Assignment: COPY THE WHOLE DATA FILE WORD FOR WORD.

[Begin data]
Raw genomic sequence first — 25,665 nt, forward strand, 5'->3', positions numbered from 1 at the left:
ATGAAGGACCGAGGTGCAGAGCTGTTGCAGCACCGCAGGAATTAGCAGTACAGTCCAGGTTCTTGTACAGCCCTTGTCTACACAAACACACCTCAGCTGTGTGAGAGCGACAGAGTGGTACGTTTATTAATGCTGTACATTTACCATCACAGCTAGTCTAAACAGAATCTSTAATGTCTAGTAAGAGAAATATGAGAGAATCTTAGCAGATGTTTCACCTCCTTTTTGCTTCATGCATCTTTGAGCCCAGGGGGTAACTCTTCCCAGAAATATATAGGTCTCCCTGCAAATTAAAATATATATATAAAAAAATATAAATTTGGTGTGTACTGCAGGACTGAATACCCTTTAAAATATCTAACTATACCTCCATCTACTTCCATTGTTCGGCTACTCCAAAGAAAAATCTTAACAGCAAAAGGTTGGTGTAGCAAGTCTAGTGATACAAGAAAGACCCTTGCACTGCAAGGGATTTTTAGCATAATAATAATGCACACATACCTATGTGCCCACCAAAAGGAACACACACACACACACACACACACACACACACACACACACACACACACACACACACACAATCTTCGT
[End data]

Raw genomic sequence first — 25,665 nt, forward strand, 5'->3', positions numbered from 1 at the left:
ATGAAGGACCGAGGTGCAGAGCTGTTGCAGCACCGCAGGAATTAGCAGTACAGTCCAGGTTCTTGTACAGCCCTTGTCTACACAAACACACCTCAGCTGTGTGAGAGCGACAGAGTGGTACGTTTATTAATGCTGTACATTTACCATCACAGCTAGTCTAAACAGAATCTSTAATGTCTAGTAAGAGAAATATGAGAGAATCTTAGCAGATGTTTCACCTCCTTTTTGCTTCATGCATCTTTGAGCCCAGGGGGTAACTCTTCCCAGAAATATATAGGTCTCCCTGCAAATTAAAATATATATATAAAAAAATATAAATTTGGTGTGTACTGCAGGACTGAATACCCTTTAAAATATCTAACTATACCTCCATCTACTTCCATTGTTCGGCTACTCCAAAGAAAAATCTTAACAGCAAAAGGTTGGTGTAGCAAGTCTAGTGATACAAGAAAGACCCTTGCACTGCAAGGGATTTTTAGCATAATAATAATGCACACATACCTATGTGCCCACCAAAAGGAACACACACACACACACACACACACACACACACACACACACACACACACACACACACACAATCTTCGT